''Weeds'' season-finale recap: Nancy's reboot | EW.com

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''Weeds'' season-finale recap: Nancy's reboot

In the season finale, as the flames approach Nancy's home, she burns it down herself as a way of starting over

Weeds, Alexander Gould, ...

”Weeds” season-finale recap: Nancy’s reboot

A gray ocean of smoke cast a pall over the Agrestic-Majestic sprawl by episode’s end this week. That could double as a manifestation of the weightiness that hung over much of this mixed bag of a season. The kooky, sunny dramedy about entrepreneurialism somehow became a socio-psychological study in survival instincts, exploring acts of self-preservation and abuse of power previously uncharacteristic of the breezy show (like U-Turn pushing Nancy into the heroin trade or Nancy’s ”knife attack” on Celia). But then came this season finale. Ultimately quiet and thoughtful, it managed in 20-some minutes to overcome this year’s dark missteps.

Can I say what we’re all thinking? This most exquisite installment — satisfying in the way it peacefully addressed each catastrophe without too clean a resolution — would’ve made a damn fine series end. Don’t get me wrong: Even at its worst, Weeds is more nuanced and inventive and winky than most programs on TV. This has plenty to do with its presence on the risk-taking cabler Showtime, its effortless cast, and its promising, if occasionally misguided, scripting staff. (Kera Bolonik, an EW freelancer and author of the series companion book In the Weeds, noted that a new crop of writers joined the show this season — bringing with them, I’d add, some obvious shortcomings.) Still, Showtime’s not ready to stub out its pot series just yet; the channel has greenlighted 13 more episodes to air next summer, contingent on the writers’ strike, of course. What then to make of the seeming closure that we’ve witnessed?

Last week was about Nancy looking to that higher power (or, more accurately, a more powerful power), Guillermo, to solve her problems. This week, as the Botwins were forced to evacuate their home with the fires inching nearer, she went a bit agnostic, then took destiny into her own hands. First, however, we had to wade through all that doomsday mumbo-jumbo. And subtle clues these were not: The local news referred to the Guillermo-ignited blaze as the Majestic Inferno, while Conrad, in turn, referred to the Tres Seis kingpin as the devil. Then Nancy quoted a Grateful Dead song. I much preferred the musical stylings of Doug (”Jesus freaks are singin’?”), who, donning camo shorts and armed with a banjo, wandered around the posh evacuation center like a modern-day Woody Guthrie, documenting the travails of Dust Bowl-era Okies. Okay, maybe he was more like that twee troubadour guy from Gilmore Girls. Doug’s Superdome references notwithstanding, no one was really suffering. They were just freaking out! Andy & Co. were on hand to sell their product alongside some enterprising Girl Scouts. (Come to think of it, their businesses nicely complemented each other, since you’d have to have the munchies to pay eight bucks for a box of freakin’ cookies.) But neither THC nor sugar played a part in stoking the hysterics. That was a side effect of good old-fashioned religious fervor, which ended with the devotees making a pilgrimage to the grow house to retrieve their newly discovered electric ganja-growing cross.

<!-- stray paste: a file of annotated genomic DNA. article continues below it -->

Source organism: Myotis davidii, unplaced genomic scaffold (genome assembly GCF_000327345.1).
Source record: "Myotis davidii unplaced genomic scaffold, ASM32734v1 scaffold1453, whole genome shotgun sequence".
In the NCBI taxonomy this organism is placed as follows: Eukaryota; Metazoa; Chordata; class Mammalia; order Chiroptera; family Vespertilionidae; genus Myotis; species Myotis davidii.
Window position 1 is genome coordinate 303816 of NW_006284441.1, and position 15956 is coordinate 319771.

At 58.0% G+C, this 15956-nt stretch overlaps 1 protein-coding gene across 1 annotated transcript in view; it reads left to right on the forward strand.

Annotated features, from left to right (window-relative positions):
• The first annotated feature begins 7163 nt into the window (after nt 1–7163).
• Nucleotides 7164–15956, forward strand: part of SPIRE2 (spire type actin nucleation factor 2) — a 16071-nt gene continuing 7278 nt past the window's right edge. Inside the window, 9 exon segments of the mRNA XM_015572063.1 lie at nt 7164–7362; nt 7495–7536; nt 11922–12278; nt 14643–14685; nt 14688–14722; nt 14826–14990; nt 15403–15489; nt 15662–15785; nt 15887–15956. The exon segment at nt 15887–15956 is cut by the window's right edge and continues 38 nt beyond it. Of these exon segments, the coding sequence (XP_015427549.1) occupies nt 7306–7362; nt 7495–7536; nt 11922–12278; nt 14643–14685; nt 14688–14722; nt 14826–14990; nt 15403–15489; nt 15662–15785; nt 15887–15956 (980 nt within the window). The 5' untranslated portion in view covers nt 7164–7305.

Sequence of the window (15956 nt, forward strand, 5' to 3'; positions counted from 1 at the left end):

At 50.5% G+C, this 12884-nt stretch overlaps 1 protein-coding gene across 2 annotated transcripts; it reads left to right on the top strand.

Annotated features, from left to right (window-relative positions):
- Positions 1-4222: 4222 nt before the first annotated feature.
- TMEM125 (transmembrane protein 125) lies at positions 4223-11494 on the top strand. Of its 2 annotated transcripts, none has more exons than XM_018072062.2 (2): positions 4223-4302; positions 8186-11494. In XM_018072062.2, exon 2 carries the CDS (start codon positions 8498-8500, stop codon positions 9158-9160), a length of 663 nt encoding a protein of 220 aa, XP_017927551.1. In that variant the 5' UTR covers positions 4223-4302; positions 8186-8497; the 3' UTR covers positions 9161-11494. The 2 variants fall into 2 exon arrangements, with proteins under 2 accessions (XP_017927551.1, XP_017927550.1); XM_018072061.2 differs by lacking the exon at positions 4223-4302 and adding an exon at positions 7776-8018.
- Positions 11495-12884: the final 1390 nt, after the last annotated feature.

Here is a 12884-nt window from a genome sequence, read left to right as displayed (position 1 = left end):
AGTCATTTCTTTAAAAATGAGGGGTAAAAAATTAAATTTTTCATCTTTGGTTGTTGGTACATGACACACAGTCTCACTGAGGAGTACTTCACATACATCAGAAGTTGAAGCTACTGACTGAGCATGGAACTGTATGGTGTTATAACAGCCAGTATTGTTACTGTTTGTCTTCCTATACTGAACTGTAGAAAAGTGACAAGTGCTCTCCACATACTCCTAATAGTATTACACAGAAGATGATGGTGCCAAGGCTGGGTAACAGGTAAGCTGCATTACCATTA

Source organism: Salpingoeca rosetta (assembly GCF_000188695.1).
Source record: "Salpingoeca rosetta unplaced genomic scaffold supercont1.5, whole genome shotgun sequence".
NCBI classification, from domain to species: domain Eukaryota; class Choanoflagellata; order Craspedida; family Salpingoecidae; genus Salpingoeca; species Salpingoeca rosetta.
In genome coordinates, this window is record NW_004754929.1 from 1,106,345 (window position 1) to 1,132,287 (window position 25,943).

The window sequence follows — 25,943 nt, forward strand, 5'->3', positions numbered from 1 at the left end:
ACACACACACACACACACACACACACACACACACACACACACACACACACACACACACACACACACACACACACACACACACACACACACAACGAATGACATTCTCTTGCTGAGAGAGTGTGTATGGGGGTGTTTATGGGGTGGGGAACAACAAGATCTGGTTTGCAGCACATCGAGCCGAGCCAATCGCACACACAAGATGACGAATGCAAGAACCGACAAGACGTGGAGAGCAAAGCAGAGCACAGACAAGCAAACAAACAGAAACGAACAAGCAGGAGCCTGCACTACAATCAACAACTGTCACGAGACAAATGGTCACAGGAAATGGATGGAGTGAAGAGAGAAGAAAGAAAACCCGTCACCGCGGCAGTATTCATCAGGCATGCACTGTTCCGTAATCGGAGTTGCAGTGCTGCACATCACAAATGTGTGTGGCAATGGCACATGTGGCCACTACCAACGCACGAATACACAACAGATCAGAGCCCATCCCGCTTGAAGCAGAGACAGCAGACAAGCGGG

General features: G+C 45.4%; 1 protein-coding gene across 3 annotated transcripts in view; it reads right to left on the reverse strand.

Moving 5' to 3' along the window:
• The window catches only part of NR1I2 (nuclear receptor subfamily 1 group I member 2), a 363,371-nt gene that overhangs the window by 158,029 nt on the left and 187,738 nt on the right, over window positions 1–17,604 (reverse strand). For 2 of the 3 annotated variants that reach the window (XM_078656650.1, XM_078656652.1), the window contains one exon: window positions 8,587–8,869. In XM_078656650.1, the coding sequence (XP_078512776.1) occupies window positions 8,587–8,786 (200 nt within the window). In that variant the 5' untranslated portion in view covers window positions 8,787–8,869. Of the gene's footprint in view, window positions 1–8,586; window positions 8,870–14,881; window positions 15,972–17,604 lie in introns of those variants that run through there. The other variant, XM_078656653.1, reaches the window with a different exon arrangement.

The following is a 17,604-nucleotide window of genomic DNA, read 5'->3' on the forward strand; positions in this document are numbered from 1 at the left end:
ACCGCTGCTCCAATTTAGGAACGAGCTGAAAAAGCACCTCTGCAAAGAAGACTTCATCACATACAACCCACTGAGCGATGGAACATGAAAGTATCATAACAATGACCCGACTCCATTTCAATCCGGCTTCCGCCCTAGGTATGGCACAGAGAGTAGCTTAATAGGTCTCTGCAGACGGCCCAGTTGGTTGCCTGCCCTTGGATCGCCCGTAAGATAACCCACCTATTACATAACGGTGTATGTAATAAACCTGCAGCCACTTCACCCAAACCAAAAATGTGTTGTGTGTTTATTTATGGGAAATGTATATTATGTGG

Tangent: Anytime I think of all those abandoned plants potentially going up in smoke in that grow house, I’m reminded of that massive spliff Gregory Hines and Mel Brooks lit in the Roman Empire chapter of History of the World: Part I. After that joint was fired up, any bad guy pursuing them totally succumbed to the high, man. Interestingly (or perhaps not), Brooks’ character went on to become a waiter immortalized in the Last Supper painting. You see? Weed and Christianity? It all comes together, people.

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